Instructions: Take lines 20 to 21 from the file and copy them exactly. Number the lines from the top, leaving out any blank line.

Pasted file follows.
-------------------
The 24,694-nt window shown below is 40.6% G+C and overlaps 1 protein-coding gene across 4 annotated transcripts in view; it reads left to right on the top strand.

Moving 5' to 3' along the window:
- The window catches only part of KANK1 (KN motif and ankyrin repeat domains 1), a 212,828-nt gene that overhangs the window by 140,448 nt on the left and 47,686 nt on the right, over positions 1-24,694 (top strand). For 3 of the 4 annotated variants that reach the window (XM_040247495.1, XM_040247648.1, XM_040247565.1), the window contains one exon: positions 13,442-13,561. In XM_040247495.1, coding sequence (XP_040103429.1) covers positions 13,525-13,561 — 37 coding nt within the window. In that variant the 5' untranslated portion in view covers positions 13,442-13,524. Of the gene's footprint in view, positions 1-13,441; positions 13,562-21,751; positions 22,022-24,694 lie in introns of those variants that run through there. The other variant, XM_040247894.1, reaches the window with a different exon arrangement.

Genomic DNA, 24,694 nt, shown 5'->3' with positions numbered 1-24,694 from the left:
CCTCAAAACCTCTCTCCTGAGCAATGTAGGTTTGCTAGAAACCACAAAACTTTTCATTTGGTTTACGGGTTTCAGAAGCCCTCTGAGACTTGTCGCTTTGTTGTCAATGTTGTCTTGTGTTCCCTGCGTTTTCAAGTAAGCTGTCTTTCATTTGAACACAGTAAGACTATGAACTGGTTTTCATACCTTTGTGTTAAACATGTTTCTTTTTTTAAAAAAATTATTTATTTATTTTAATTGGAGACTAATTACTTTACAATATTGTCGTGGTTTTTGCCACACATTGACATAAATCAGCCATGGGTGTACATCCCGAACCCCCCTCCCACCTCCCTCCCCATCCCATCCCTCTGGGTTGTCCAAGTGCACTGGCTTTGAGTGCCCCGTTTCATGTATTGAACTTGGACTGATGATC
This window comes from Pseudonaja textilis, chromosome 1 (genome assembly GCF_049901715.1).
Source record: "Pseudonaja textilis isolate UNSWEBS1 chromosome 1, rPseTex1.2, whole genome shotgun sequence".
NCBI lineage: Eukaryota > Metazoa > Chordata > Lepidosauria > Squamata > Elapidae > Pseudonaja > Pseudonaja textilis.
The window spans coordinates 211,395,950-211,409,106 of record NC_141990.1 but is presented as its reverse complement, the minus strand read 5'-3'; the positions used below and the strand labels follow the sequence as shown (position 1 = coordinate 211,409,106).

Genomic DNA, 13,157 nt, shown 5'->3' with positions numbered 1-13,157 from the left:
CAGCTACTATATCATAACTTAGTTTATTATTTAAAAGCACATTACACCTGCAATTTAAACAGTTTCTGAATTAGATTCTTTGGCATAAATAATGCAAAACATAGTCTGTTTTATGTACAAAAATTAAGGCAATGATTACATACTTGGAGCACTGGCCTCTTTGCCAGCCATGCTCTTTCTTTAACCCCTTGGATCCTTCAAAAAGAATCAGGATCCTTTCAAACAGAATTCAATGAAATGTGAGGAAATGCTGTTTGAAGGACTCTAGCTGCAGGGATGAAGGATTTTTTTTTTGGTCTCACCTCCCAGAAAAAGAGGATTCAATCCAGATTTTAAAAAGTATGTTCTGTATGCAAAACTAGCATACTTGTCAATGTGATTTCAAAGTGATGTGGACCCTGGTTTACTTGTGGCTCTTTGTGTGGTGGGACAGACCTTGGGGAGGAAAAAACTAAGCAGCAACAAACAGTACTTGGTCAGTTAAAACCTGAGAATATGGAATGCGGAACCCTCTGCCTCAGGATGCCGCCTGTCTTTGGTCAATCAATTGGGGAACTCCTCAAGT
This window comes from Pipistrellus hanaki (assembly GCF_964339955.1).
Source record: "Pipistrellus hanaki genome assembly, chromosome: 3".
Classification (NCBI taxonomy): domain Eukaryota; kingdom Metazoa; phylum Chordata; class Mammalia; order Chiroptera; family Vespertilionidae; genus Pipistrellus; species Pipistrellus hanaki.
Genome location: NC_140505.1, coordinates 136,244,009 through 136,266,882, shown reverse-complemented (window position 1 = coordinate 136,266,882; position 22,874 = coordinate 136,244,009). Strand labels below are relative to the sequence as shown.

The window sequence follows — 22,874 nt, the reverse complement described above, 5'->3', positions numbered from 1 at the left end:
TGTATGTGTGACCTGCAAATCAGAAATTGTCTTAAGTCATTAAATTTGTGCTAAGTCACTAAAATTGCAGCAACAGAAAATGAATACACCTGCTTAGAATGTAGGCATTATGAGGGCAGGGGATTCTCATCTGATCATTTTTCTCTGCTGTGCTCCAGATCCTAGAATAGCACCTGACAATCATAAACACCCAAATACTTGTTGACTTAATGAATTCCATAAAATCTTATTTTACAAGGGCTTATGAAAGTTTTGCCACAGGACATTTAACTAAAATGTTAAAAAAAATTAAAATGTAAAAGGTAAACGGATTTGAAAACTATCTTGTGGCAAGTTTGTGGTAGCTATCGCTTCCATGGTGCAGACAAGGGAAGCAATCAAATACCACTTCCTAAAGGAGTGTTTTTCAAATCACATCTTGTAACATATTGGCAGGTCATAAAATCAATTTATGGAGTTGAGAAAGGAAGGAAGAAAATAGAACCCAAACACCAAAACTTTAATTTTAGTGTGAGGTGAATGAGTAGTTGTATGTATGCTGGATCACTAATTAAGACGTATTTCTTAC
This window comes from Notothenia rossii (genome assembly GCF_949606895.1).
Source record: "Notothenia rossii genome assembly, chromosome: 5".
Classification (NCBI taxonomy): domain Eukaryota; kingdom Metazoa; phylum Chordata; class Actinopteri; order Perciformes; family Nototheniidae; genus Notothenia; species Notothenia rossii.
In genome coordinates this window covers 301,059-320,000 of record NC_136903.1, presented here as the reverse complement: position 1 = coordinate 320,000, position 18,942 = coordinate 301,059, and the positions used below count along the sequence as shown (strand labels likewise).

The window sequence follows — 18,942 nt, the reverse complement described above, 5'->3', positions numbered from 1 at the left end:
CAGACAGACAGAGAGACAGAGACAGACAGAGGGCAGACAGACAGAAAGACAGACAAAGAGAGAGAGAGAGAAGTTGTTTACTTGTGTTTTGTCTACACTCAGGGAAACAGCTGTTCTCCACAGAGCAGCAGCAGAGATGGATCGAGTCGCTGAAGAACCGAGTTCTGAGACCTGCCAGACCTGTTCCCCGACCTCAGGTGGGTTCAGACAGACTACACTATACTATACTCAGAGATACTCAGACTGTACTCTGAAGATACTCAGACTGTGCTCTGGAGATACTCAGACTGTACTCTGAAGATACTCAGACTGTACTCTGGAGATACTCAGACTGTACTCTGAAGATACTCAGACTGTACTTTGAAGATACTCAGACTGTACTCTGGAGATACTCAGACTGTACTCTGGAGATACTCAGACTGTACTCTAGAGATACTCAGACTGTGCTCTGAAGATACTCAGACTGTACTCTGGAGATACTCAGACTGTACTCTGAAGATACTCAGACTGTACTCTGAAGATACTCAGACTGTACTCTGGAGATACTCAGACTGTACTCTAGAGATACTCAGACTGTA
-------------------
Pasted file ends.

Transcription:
Classification (NCBI taxonomy): domain Eukaryota; kingdom Metazoa; phylum Chordata; class Actinopteri; order Perciformes; family Nototheniidae; genus Notothenia; species Notothenia rossii.
In genome coordinates this window covers 301,059-320,000 of record NC_136903.1, presented here as the reverse complement: position 1 = coordinate 320,000, position 18,942 = coordinate 301,059, and the positions used below count along the sequence as shown (strand labels likewise).